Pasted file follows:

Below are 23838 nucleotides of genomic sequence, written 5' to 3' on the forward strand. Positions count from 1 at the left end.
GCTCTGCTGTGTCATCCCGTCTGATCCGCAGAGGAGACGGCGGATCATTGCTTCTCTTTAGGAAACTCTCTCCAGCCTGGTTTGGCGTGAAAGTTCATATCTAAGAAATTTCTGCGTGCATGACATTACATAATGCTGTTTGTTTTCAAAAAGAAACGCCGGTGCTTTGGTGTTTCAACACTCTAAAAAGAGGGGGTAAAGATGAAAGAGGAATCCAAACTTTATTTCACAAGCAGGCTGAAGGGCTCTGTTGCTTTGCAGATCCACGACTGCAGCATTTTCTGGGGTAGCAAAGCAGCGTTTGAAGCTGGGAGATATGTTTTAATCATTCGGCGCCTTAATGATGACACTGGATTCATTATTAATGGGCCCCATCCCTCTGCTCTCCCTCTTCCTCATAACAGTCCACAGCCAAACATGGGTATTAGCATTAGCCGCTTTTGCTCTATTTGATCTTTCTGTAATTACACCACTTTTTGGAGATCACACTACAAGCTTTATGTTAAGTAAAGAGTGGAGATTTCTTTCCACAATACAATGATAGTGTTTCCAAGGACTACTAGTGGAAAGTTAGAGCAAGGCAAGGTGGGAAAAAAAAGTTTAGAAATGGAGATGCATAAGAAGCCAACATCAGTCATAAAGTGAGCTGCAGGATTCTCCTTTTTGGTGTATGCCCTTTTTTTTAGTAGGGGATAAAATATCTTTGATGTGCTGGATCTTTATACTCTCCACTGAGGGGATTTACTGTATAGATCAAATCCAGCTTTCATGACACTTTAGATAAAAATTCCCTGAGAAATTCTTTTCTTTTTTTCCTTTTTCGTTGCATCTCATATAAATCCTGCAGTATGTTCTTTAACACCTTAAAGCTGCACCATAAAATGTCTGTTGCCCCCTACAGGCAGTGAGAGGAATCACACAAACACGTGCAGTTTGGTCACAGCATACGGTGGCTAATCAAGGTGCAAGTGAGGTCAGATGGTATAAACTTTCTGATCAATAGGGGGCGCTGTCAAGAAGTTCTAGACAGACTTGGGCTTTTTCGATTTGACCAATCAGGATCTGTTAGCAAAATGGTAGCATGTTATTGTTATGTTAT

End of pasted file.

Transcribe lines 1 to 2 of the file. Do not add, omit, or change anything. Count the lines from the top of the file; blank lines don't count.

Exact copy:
Below are 23838 nucleotides of genomic sequence, written 5' to 3' on the forward strand. Positions count from 1 at the left end.
GCTCTGCTGTGTCATCCCGTCTGATCCGCAGAGGAGACGGCGGATCATTGCTTCTCTTTAGGAAACTCTCTCCAGCCTGGTTTGGCGTGAAAGTTCATATCTAAGAAATTTCTGCGTGCATGACATTACATAATGCTGTTTGTTTTCAAAAAGAAACGCCGGTGCTTTGGTGTTTCAACACTCTAAAAAGAGGGGGTAAAGATGAAAGAGGAATCCAAACTTTATTTCACAAGCAGGCTGAAGGGCTCTGTTGCTTTGCAGATCCACGACTGCAGCATTTTCTGGGGTAGCAAAGCAGCGTTTGAAGCTGGGAGATATGTTTTAATCATTCGGCGCCTTAATGATGACACTGGATTCATTATTAATGGGCCCCATCCCTCTGCTCTCCCTCTTCCTCATAACAGTCCACAGCCAAACATGGGTATTAGCATTAGCCGCTTTTGCTCTATTTGATCTTTCTGTAATTACACCACTTTTTGGAGATCACACTACAAGCTTTATGTTAAGTAAAGAGTGGAGATTTCTTTCCACAATACAATGATAGTGTTTCCAAGGACTACTAGTGGAAAGTTAGAGCAAGGCAAGGTGGGAAAAAAAAGTTTAGAAATGGAGATGCATAAGAAGCCAACATCAGTCATAAAGTGAGCTGCAGGATTCTCCTTTTTGGTGTATGCCCTTTTTTTTAGTAGGGGATAAAATATCTTTGATGTGCTGGATCTTTATACTCTCCACTGAGGGGATTTACTGTATAGATCAAATCCAGCTTTCATGACACTTTAGATAAAAATTCCCTGAGAAATTCTTTTCTTTTTTTCCTTTTTCGTTGCATCTCATATAAATCCTGCAGTATGTTCTTTAACACCTTAAAGCTGCACCATAAAATGTCTGTTGCCCCCTACAGGCAGTGAGAGGAATCACACAAACACGTGCAGTTTGGTCACAGCATACGGTGGCTAATCAAGGTGCAAGTGAGGTCAGATGGTATAAACTTTCTGATCAATAGGGGGCGCTGTCAAGAAGTTCTAGACAGACTTGGGCTTTTTCGATTTGACCAATCAGGATCTGTTAGCAAAATGGTAGCATGTTATTGTTATGTTAT